Frick Collection, NYC 2012

William Byrd belongs to that benighted generation of visionaries who began to liberate keyboard composition from purely vocal models and exploited new techniques in harpsichord playing. We can say with some confidence that it is in this period that the instrumental virtuoso – the counterpart to the many prized singers and poets in Europe’s countless royal courts – came into existence. And so, Philip II of Spain had his personal organist, the blind Cabezon, while Frescobaldi’s recitals in St. Peter’s in Rome reportedly drew thousands. Like them, the versatile and hugely talented Byrd, though a devout Catholic, was greatly favoured by the Virgin Queen herself as a personal ornament to her artistically conscious sense of being. There is no doubt that the ‘rise of the virtuoso’ is a direct result of the rise of the centralising, attention-accumulating monarchs who defined this and later ages.

It is indeed a tradition of patronage that we see in pieces from ‘My Ladye Nevell’s Booke,’ a collection of keyboard works compiled and supervised by Byrd in 1591 and dedicated to the wife of a member of the minor peerage now made immortal by these truly peerless pieces. A ground named for the somewhat shadowy composer Hugh Ashton (is the original theme by him, perhaps?) shows Byrd paying tribute to one of his predecessors. Perhaps this is a sort of Elizabethan counterpart to the tombeaux of later French clavecinistes, as there is a graceful sadness to it that surely manifests some form of tribute. Interestingly, the same piece is contained in the famous Fitzwilliam Virginal Book (compiled about a decade and a half later), and bears a title paying homage to the Catholic prisoner who compiled that collection. Returning to the pieces in the Nevell MS, the pairing of a pavan and galliard, two common dances of the period, bears resemblance to the later Baroque pairing of a prelude with a fugue. While the more dancelike nature of the original forms are rather pronounced in Byrd’s works, the pavans and galliards from the My Ladye Nevell’s Booke are very much abstract in their utterances, occupying a delicate space between the poetic and the prosaic that is unmatched by few of Byrd’s contemporaries.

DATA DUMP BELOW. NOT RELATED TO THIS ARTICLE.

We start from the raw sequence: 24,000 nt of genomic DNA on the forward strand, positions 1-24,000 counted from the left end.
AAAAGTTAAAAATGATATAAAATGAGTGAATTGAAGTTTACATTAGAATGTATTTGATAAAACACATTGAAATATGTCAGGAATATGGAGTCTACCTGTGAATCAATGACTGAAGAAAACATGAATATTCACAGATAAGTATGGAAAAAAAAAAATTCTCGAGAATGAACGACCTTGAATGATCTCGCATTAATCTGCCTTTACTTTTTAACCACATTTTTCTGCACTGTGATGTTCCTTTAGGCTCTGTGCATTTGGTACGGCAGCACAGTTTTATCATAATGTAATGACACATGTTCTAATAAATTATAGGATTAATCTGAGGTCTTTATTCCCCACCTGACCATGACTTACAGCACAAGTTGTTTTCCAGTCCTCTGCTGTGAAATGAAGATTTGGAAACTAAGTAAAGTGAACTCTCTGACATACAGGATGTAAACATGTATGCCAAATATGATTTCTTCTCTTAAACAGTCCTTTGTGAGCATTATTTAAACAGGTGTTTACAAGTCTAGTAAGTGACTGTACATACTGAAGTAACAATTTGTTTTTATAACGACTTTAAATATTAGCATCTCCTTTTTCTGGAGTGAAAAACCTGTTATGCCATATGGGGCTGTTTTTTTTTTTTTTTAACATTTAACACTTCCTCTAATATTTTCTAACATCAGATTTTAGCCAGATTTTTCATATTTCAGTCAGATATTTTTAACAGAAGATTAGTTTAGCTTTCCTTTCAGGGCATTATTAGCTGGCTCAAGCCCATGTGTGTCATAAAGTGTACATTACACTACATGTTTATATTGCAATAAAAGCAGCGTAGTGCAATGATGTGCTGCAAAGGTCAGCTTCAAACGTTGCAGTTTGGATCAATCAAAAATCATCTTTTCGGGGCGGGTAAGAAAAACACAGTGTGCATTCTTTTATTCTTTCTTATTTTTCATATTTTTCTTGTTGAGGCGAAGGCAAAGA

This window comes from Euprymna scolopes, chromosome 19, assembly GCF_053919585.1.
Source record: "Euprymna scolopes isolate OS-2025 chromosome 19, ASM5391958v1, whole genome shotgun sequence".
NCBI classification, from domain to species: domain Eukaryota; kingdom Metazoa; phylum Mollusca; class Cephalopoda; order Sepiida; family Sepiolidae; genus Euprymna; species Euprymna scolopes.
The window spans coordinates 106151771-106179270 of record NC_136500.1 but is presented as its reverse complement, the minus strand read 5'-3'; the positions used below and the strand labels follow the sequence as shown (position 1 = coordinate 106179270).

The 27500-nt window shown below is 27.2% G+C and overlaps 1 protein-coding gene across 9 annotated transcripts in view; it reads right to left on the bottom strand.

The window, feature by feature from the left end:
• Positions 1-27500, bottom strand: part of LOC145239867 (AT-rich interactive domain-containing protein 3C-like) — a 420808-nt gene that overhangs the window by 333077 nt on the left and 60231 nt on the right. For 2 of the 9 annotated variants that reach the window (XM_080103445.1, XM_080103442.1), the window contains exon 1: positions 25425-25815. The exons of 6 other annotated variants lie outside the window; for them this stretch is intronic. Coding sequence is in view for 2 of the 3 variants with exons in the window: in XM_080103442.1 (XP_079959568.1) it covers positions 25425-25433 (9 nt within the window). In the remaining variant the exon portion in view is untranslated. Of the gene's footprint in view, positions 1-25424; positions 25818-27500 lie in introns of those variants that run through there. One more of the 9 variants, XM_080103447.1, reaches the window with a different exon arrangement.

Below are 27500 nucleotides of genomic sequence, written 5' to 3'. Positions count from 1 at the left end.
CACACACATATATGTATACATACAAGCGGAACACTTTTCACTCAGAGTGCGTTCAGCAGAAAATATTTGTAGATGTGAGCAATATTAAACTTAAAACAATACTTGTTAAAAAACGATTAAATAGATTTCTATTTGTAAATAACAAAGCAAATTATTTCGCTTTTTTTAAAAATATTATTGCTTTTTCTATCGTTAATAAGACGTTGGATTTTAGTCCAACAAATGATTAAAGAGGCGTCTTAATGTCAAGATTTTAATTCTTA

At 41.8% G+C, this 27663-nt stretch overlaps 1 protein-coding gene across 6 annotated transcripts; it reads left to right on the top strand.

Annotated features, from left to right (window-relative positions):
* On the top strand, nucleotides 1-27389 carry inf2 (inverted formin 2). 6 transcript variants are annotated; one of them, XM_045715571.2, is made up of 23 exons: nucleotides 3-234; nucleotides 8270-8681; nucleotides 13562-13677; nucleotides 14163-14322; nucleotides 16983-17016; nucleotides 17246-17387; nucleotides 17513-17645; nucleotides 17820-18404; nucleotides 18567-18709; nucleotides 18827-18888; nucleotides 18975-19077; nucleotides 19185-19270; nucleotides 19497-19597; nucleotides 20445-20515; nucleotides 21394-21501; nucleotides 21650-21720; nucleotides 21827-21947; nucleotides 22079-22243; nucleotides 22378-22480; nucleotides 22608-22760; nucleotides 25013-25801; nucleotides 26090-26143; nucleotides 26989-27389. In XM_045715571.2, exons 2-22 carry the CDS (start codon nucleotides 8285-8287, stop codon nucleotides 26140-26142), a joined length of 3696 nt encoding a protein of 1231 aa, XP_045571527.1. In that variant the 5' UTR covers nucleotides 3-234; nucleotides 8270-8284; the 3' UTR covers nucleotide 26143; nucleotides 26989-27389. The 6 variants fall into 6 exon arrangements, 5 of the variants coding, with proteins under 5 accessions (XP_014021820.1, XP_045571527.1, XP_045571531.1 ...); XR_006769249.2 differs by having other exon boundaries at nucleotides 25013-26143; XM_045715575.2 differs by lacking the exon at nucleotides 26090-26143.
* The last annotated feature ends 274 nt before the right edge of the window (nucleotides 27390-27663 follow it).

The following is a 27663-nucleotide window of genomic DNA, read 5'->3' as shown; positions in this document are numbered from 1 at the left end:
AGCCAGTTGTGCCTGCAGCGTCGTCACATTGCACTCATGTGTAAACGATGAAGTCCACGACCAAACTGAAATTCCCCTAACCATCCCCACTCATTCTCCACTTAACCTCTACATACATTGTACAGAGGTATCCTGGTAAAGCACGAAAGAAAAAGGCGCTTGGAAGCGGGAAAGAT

And, finally, to conclude but a few works showing Byrd’s genius, there is a fantasy on the hexachord – ‘Ut re mi fa sol la’ – essentially based on endless statements of the eponymous notes ascending and descending in various tonalities. This piece shows the sort of brain games that English composers were most famous for and, I think, the sort of musical language that they gave to the composers of North Germany. Though I cannot (yet) prove it, I am convinced that Buxtehude and the Bach family must have known some of this repertoire, as it contains a sort of heavenly earthiness that is obvious in the music of both parts of Europe.

In contrast to the clear web of patrons and supporters surrounding the music of Byrd and his contemporaries, much of the purposes of J.S. Bach’s keyboard music seem perhaps a bit obscure. One may go even so far as to say that a great deal of Bach’s keyboard music is written with no particular audience in mind except the performer and a small circle around him. What are the so-called ‘English’ Suites? According to C.P.E. Bach himself (a source which I see no reason to dispute, in spite of the many pseudo-musicological efforts to do so which are now very much in vogue), Bach compiled these suites for an ‘Englishman of rank’ who had sought a commission from the great composer. Indeed, these six suites (written during Bach’s time in Weimar, 1708-1717) were known in the Bach household as the ‘English’ suites, perhaps in light of that fact and also because of some rather striking similarities between the first suite in particular and a suite published in London in 1705 by the French expatriate Charles Dieupart. If this is the case, then it is enticing to imagine the prospect of someday discovering a manuscript of these works in England – so far, none has come to light.